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Dec 07, 2022


Why do people have allergies?

Whether the human body will have an allergic reaction when encountering an allergen depends entirely on whether the T cell army that dominates the immune response in the body is Th1 or Th2 (type 1 or type 2 helper T cells).

If T cells are dominated by Th1 (expressed as a large number and high activity of Th1), the body will not be affected by allergens, because the task of Th1 is anti-virus, anti-bacteria and anti-tumor; if T cells are dominated by Th2, the body will regard the allergen as a harmful dissident and go to war with it, which is the so-called “allergic constitution”. People with allergies, in addition to the immune response being dominated by Th2, are usually accompanied by the problem that Treg (regulatory T cells) are too weak. Treg is another subset of T cells, which is the brake mechanism of the immune system to end the inflammatory response. When it cannot function normally, the allergic reaction will be stronger and last longer.

Anti-allergic possibility

Fortunately, the relationship between the strength of these three T cell subsets is not static but will be adjusted with external stimuli or physiological changes. Therefore, an active ingredient that can inhibit Th2 or increase Th1 and Treg is often considered to have the potential to adjust allergic constitution and alleviate allergic reactions.

A report published in Phytotherapy Research by Professor Li Xiumin, School of Pharmacy, Henan University of Traditional Chinese Medicine, and researchers from several American academic institutions, including New York Medical College and Johns Hopkins University Asthma and Allergy Center, in March 2022 pointed out that one of the single components of Ganoderma lucidum triterpenoids, ganoderic acid B, has the above-mentioned anti-allergic potential.

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Antiallergic effect of ganoderic acid B

The researchers extracted immune cells including T cells from the blood of 10 patients with allergic asthma, and then stimulated them with the patients’ own allergens (dust mite, cat hair, cockroach or hogweed), and found that if ganoderic acid B (at a dose of 40 μg/mL) acted together during a 6-day period when immune cells were exposed to the allergen:

①The number of Th1 and Treg will increase, and the number of Th2 will decrease;

② The cytokine IL-5 (interleukin 5) secreted by Th2 to induce inflammatory (allergic) reactions will be reduced by 60% to 70%;

③The cytokine IL-10 (interleukin 10), which is secreted by Treg to regulate the inflammatory response, will increase from a single digit level or tens digit level to 500-700 pg/mL;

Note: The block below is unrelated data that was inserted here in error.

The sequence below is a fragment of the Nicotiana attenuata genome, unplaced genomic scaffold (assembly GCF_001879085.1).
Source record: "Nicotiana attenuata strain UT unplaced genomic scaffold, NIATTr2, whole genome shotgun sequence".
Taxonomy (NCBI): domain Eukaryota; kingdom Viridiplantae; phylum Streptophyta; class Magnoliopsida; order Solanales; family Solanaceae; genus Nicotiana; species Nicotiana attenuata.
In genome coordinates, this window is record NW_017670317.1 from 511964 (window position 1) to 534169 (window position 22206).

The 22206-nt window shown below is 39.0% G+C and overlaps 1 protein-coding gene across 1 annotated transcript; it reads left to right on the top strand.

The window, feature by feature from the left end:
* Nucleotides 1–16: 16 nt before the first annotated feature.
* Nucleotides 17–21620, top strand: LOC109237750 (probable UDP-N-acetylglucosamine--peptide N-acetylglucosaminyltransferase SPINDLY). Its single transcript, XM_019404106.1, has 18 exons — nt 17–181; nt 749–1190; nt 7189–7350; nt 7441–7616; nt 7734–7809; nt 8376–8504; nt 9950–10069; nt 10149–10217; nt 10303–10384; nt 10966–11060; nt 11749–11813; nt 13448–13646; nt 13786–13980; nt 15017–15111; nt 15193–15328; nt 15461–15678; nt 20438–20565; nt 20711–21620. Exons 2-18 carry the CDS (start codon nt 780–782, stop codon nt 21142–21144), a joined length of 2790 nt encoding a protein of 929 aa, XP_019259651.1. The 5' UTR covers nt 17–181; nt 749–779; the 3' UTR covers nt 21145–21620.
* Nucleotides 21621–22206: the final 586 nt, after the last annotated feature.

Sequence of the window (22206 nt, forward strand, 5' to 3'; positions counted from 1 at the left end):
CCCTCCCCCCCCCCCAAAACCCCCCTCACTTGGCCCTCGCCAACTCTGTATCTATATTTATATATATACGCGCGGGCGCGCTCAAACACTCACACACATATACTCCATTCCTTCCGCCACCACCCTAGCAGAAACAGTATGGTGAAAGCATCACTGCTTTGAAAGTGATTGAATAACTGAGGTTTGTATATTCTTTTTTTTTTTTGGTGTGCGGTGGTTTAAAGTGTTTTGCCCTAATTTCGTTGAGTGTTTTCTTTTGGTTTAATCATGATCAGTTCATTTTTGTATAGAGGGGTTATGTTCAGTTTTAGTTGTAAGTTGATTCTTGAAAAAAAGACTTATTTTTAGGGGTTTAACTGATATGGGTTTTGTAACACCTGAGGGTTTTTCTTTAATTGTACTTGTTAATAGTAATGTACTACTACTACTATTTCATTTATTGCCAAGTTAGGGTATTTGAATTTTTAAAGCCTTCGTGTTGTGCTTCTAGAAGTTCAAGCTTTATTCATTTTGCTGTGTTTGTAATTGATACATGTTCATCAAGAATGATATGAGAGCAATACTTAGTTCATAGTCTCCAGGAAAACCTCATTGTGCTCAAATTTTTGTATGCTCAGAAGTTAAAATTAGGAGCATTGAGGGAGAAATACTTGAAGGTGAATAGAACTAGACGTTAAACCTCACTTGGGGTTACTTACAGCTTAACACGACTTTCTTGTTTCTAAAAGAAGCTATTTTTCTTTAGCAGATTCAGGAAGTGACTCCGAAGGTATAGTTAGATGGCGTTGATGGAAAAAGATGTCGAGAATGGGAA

④ The secretion of Interferon-gamma (IFN-γ), which is helpful to Th1 differentiation but unfavorable to the development of Th2, is faster, thereby reversing the direction of immune response early.

⑤Further analysis of the source of interferon-gamma increased by ganoderic acid B found that interferon-gamma does not come from Th1 (regardless of whether ganoderic acid B is involved or not, there is very little interferon-gamma secreted by Th1) but from the killer T cells and natural killer cells (NK cells). This shows that ganoderic acid B can mobilize other immune cells that are not so related to allergic reactions to join the ranks of anti-allergic force.

In addition, the research team also replaced ganoderic acid B with a steroid (10 μM dexamethasone) to observe its effect on the immune cells of asthmatic patients in the face of allergens. As a result, the number of Th1, Th2 or Treg and the concentration of IL-5, IL-10 or interferon-γ were reduced from the beginning to the end of the experiment.

In other words, the anti-allergic effect of steroids comes from the overall suppression of the immune response while the anti-allergic effect of ganoderic acid B is simply anti-allergic and does not affect the anti-infection and anti-tumor immunity.

Therefore, ganoderic acid B is not another steroid. It can regulate allergic reactions without destroying normal immunity, which is its valuable feature.

Appendix: Physiological Activity of Ganoderic Acid B

Ganoderic acid B is one of the Ganoderma lucidum triterpenoids (the other is ganoderic acid A) discovered in 1982, when its identity was only “the source of bitterness of Ganoderma lucidum fruiting bodies”. Later, under the relay exploration of scientists from various countries, it was found that ganoderic acid B also has many physiological activities, including:

➤Reducing blood pressure/inhibiting angiotensin-converting enzyme (1986, 2015)

➤Inhibition of cholesterol synthesis (1989)

➤Analgesia (1997)

➤Anti-AIDS/Inhibition of HIV-1 protease (1998)

➤Anti-prostatic hypertrophy/Competing with androgens for receptors on the prostate (2010)

➤Anti-diabetic/Inhibition of α-glucosidase activity (2013)

➤Anti-liver cancer/Killing multidrug-resistant human liver cancer cells (2015)

➤Anti-Epstein-Barr virus / inhibition of nasopharyngeal carcinoma-associated human herpes virus activity (2017)

➤Anti-pneumonia / Alleviating acute lung injury through antioxidant and anti-inflammatory effects (2020)

➤Anti-allergy/Regulating the immune response of T cells to allergens (2022)

[Source] Changda Liu, et al. Time-dependent dual beneficial modulation of interferon-γ, interleukin 5, and Treg cytokines in asthma patient peripheral blood mononuclear cells by ganoderic acid B. Phytother Res. 2022 Mar; 36(3): 1231-1240.


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★ The original text of this article was written in Chinese by Wu Tingyao and translated into English by Alfred Liu. If there is any discrepancy between the translation (English) and the original (Chinese), the original Chinese shall prevail. If readers have any questions, please contact the original author, Ms. Wu Tingyao.